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The Pope Is Catholic, Not an American Politician

December 23rd, 2014 - 2:41 pm
Pope in Rome, not in Washington

Pope in Rome, not in Washington

Almost from the beginning of his papacy, there has been a lot of nonsense written about Pope Francis. On the Left, there has been much wishful thinking about how the former Cardinal Bergoglio is really a man of progressive sympathies, while on the Right, there is a deep suspicion that the first Jesuit pope is basically a “liberation theologian” who is not a particular fan of capitalism and may in fact be a sneak commie symp. Much of what the pope is said to have said turns out to be either a mistranslation or completely imaginary, the result of having reporters either ignorant of Catholicism or openly hostile to it reporting or commenting on the pope and the Church. So who is he?

To quote the old joke, “Is the Pope Catholic?” You bet he is. To look at him any other way is simply wrong,

Yet now that President Obama has effected his instantly controversial opening to Cuba, the pope is coming in for more critical scrutiny. Having worked behind the scenes with the president and the Castro regime, the pope is viewed even more hostilely by some on the right, who seem to feel that the pontiff’s first allegiance ought to be to conservative political principles rather than to the world’s more than one billion Catholics and the tenets of their shared faith.

This particular pope, an Italian born in Argentina, gave his game away by taking the name “Francis” upon his accession to the chair of St. Peter. As it happened, I was on the air live with Hugh Hewitt from his Orange County, Calif., studio when the election was announced, and my first articulated thought (which turned out to be correct) was that the new pope had taken the name of Francis in honor of St. Francis himself, and that this signaled that his papacy would be concerned with Franciscan virtues: humility, self-abnegation, poverty and love for his fellow man; in other words, the spiritual realm. It would not be concerned with politics as we Americans understand them, which is why from time to time the pontiff’s remarks about capitalism, misinterpreted, have set off alarms bells.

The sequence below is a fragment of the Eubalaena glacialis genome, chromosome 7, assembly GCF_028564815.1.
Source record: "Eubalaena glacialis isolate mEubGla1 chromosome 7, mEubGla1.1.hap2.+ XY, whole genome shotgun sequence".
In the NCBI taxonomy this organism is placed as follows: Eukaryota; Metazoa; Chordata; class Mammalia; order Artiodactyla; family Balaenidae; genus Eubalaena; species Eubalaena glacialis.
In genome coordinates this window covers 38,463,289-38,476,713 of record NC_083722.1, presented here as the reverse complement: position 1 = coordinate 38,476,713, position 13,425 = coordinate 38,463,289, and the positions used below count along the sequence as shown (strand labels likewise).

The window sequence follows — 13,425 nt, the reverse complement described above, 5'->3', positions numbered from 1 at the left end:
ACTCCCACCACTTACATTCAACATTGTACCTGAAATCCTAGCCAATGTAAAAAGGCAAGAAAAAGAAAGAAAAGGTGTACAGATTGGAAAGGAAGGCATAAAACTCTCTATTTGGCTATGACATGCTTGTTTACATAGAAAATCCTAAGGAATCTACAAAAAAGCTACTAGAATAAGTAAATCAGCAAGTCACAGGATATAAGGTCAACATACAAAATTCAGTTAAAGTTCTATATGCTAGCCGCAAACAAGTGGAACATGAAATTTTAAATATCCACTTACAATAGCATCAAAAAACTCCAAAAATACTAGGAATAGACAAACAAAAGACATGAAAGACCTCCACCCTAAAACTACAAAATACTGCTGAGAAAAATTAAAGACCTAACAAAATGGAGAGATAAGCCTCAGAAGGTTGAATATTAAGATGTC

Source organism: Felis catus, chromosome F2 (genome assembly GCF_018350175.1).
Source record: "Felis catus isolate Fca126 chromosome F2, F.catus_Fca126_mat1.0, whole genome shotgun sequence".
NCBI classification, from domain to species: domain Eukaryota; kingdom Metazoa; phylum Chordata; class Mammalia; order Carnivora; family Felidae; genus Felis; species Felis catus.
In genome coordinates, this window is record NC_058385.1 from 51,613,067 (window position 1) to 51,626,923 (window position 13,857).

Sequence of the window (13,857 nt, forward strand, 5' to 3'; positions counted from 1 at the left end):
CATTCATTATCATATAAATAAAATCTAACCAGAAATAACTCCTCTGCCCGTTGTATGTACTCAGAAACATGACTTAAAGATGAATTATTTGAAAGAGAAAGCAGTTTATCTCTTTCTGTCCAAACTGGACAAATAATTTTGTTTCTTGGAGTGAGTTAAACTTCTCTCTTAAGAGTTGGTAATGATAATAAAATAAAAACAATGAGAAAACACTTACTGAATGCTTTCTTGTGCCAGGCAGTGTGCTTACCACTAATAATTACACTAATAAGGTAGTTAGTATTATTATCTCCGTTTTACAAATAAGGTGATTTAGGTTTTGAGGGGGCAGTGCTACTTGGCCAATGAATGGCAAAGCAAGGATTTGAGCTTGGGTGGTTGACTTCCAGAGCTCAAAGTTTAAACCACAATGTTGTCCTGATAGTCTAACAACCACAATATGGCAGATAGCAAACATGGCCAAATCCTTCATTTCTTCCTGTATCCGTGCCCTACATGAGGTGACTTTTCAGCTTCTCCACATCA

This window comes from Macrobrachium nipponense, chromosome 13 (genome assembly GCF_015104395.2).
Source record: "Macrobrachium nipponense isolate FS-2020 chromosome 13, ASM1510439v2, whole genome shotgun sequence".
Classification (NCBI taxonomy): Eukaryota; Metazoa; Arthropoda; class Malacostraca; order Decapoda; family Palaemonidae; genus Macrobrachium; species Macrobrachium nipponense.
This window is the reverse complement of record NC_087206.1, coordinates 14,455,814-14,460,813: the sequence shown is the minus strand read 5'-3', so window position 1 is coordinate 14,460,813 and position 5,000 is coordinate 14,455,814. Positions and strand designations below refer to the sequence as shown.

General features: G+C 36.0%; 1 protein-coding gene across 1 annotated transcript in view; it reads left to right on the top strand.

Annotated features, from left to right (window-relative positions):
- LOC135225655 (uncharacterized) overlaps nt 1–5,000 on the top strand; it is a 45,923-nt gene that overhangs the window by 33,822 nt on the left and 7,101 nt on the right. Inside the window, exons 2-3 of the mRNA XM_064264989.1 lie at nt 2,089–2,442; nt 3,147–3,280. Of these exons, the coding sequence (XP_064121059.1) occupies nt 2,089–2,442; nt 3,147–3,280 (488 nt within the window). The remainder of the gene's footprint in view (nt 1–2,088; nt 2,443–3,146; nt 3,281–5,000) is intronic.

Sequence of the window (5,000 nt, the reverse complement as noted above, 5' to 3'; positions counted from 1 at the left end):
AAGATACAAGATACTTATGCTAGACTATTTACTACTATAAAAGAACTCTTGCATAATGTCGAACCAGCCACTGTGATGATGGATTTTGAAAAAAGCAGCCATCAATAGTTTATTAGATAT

Cuba, like most of Latin America, is a nominally Catholic country, and despite the imposition of a typical Caudillo system wearing Marxist drag, it’s still a land of great faith. Francis’s duty is to his flock, not to the American or Cuban governments. For him to criticize some of the predatory and unscrupulous aspects of international capitalism is perfectly justified; he need not compare it to communism and then declare it, on balance, better. That is the job of a political leader; and to call it “moral relativism” is simply ridiculous.

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‘Publish and Be Damned’

December 18th, 2014 - 3:19 pm
Keep telling yourself, 'It's only a movie'

Keep telling yourself, ‘It’s only a movie’

That was the famous reaction of the Duke of Wellington in 1824 to a blackmailer named Stockdale, who was about to publish the memoirs of one of Wellington’s mistresses, Harriette Wilson, a London courtesan who had more or less slept with everybody who was anybody in Regency London. Stockdale was fishing around the Iron Duke, hoping to snag a little cash settlement to keep the Wellington name out of what turned out to be Wilson’s laundry list of Famous Men I Have Slept With. As The Independent put it:

London society was thrilled and scandalised. Half the aristocracy was named in the book, and painted in a most unflattering light. The memoirs went through 31 editions in one year; excerpts were pirated and sold as illustrated broadsheets and French and German editions quickly appeared to delight the gossips of the Continent.

Stockdale, the impresario, and Wilson, the scarlet woman, were said to have made pounds 10,000 from the enterprise, but their good fortune did not last. Stockdale was soon ruined by libel suits, while Harriette was down on her luck again within a few years, and died in obscurity.

Meanwhile, of course, the Wellington name has lived on.

Although Wellington’s answer to Stockdale’s blackmail letter does not survive in his own hand, there is no reason to doubt he used those famous words. But his stance was less bold than they suggest, for he also threatened to sue ‘if such trash is published’.

The threat was ignored but the Duke did not issue a writ, perhaps because others got there before him, or perhaps because there was too much truth in what Wilson wrote. Either way, his reputation did not suffer and he was not forced to resign for reasons of security or hypocrisy or anything else. On the contrary, he remained the nation’s hero and went on to become prime minister.

Sony Pictures and its embattled leader, Amy Pascal, should have stolen a march on the hero of Waterloo and done exactly the same thing to the (apparently) North Korean hackers who stole the studio’s emails and financial secrets and threatened violence against any theater showing the ill-fated comedy, The Interview, which was scheduled to open on Christmas Day (ha ha) and has now been shelved indefinitely. The only way to deal with a blackmailer is to tell him to go to hell; otherwise, the threats will never end. But, in order to avoid some temporary embarrassment, accede to his demands and a lifetime of misery will follow. There is, shocking to say, no honor among thieves.